3 July ~ The World Cup is opening up. With both finalists of 2006's tournament long gone, Brazil's chance of becoming the first hosts to also be defending champions snuffed out by Holland, and some doubts still existing over Spain's ability to take their Euro 2008 victory a step further this year, one of the remaining three previous world champions will fall today. In Argentina, there's respect for today's opponents Germany. There's also, though, an increasing sense of destiny behind Diego Maradona's progress at this World Cup.

For Argentina, a young, well-balanced Germany side with enough pace and patience (a shame England didn't have that to go with the passion and power of which we hear so much) to cause difficulties to the central defence will be the toughest opponents they've yet faced. The Argentine defence – and in particular Martín Demichelis – has looked vulnerable throughout the tournament, with Vélez Sarsfield centre-back Nicolás Otamendi's place at right-back now assured after the early wobbles of the woefully out of position Jonás Gutiérrez in the first two games. Javier Mascherano will also be walking a tightrope – the captain and sole shield for the central defenders is just one booking away from missing a potential semi-final.

All the same, there's optimism born of a forward line that's firing on all cylinders and a midfield that's even, so far, managed to carry Ángel Di María up to this point. Lionel Messi will play in spite of a fever preventing him from training on Thursday, and even if he's not fully fit he'll inevitably draw a lot of attention from Germany's back line – we saw how that benefited Carlos Tevez on Sunday. There will also have been some considerable joy in the Argentine camp at Brazil's elimination on Friday. Certainly, the motorcades and horn-beepers were out in force in central Buenos Aires as soon as the final whistle blew.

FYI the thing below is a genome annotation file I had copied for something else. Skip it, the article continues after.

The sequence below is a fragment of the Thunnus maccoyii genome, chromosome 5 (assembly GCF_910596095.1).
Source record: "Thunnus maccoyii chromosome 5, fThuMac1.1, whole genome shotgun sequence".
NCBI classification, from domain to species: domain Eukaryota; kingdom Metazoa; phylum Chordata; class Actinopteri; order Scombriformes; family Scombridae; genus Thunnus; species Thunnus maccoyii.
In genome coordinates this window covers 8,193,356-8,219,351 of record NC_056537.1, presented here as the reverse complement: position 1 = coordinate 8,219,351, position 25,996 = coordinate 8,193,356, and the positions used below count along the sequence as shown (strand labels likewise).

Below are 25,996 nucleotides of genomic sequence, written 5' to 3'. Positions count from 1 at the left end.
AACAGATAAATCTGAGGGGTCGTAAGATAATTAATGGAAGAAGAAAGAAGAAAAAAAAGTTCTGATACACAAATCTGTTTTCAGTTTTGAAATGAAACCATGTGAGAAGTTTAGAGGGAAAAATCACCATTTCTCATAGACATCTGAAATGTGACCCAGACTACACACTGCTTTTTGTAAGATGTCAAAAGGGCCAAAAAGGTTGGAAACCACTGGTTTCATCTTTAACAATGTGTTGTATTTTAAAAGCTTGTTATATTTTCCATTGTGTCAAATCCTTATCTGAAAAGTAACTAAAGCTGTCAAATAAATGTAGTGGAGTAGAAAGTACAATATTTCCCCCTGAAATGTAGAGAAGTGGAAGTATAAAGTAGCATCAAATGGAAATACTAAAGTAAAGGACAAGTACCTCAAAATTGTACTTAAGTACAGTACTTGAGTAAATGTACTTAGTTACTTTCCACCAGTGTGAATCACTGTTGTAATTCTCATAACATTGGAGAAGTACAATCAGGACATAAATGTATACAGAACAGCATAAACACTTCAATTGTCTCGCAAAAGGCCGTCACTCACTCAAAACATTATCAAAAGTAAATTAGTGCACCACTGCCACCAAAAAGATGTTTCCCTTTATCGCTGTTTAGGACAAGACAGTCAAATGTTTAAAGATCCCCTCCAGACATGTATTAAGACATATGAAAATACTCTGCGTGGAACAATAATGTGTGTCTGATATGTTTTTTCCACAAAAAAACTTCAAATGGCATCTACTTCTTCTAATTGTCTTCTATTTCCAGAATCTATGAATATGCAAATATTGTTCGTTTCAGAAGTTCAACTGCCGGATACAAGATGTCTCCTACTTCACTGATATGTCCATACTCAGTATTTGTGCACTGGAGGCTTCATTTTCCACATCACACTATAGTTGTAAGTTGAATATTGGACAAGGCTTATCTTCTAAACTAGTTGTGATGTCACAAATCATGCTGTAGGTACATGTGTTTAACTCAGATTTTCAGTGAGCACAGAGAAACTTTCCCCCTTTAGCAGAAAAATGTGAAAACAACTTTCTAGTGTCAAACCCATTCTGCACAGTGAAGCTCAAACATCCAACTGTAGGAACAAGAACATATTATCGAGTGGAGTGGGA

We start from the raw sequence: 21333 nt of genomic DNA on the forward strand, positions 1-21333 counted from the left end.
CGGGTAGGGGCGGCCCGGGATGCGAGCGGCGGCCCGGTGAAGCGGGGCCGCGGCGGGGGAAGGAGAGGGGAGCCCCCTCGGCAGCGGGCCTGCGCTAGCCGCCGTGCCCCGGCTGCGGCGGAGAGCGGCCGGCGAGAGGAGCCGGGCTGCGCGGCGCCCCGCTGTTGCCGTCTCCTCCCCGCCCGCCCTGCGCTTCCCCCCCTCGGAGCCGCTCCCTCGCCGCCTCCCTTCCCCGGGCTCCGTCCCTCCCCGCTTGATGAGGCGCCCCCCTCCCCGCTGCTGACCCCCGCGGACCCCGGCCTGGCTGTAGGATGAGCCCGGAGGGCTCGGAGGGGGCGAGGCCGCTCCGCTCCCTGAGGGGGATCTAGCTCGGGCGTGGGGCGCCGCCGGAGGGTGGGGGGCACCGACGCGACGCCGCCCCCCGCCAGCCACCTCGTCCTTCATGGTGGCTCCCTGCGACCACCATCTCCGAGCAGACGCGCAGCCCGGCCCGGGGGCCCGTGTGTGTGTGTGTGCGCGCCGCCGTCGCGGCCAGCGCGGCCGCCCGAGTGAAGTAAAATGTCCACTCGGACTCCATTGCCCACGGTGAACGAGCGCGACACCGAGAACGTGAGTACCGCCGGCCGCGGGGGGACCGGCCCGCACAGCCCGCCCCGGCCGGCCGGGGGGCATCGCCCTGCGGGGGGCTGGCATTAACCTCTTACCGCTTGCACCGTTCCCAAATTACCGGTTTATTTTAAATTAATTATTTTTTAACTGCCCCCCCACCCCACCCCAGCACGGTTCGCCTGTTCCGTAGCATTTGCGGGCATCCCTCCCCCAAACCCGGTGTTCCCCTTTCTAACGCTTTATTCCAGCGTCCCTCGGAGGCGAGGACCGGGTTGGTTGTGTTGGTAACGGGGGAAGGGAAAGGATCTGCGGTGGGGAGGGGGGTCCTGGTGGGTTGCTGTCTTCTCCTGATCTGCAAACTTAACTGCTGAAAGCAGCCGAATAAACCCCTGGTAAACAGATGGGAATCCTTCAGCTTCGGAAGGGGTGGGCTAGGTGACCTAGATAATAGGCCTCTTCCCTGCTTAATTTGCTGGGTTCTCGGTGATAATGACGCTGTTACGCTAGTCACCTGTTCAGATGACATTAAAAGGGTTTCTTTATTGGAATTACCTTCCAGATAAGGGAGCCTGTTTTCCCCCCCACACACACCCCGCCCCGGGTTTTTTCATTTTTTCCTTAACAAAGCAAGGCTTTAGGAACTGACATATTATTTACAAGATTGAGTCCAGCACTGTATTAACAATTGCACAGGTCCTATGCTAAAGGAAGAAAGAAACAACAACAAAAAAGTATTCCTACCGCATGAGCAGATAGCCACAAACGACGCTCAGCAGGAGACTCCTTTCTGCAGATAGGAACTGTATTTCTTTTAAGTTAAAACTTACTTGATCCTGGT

The quarter-final is as far as the more realistic supporters and pundits expected Argentina to get in South Africa. None of us, though, expected it to be this easy. None expected Sergio Romero to have had so little to do in goal, very few expected Gabriel Heinze to have got this far without the red mist descending (scuffles with clumsy TV cameramen aside), and even if he's yet to score, Messi's play has been one of the most pleasant surprises of the World Cup. We'll know soon enough whether Maradona's the man to take this side beyond the nation that vanquished them four years ago. From the semi-finals onwards, any of the four teams are deserving winners.

Argentines are aware this match is no foregone conclusion, but the mood in Buenos Aires is an unexpected one: rather than overriding tension or nerves, there's a sense of calm anticipation. It's not every day Diego Maradona has this effect on people, but if he takes his team one step further, you can rest assured it won't be a relaxing Saturday in the Argentine capital. Sam Kelly

Comments (6)
Comment by gtheo 2010-07-03 14:31:35

Maradona has done more for this World Cup than any other on-field star over the last three weeks. Truly rehabilitated in the eyes of the world, but then again, did anybody ever truly hate him. He has been immense!

Comment by The Exploding Vole 2010-07-03 18:06:34

Just wondering whether Lionel Messi is still "the world's greatest player".

Comment by Dalef65 2010-07-04 15:39:59

What gtheo?

Comment by Dalef65 2010-07-04 18:50:08

To clarify,what im saying is this;
There at least 2 countries in the World that would wholeheartedly disagree with what gtheo is saying.
England is one,and I would wager that the majority in Brazil arent exactly in love with Diego Armando Maradona either...

Comment by gtheo 2010-07-04 19:05:02

Dalef65: My contentions are of course a matter of opinion. Maradona has clearly entertained us all and however much it pains some people to admit, it's hard to have just a little affection for the little man. World Cups would have been just a little duller without him, whether for good or for bad.

Comment by Jongudmund 2010-07-05 12:54:56

In England he will never live down the handball in Mexico 86.

And the pundits were laughing at his antics in a medley of touchline 'highlights' after the Germany game.

After his team were stuffed.

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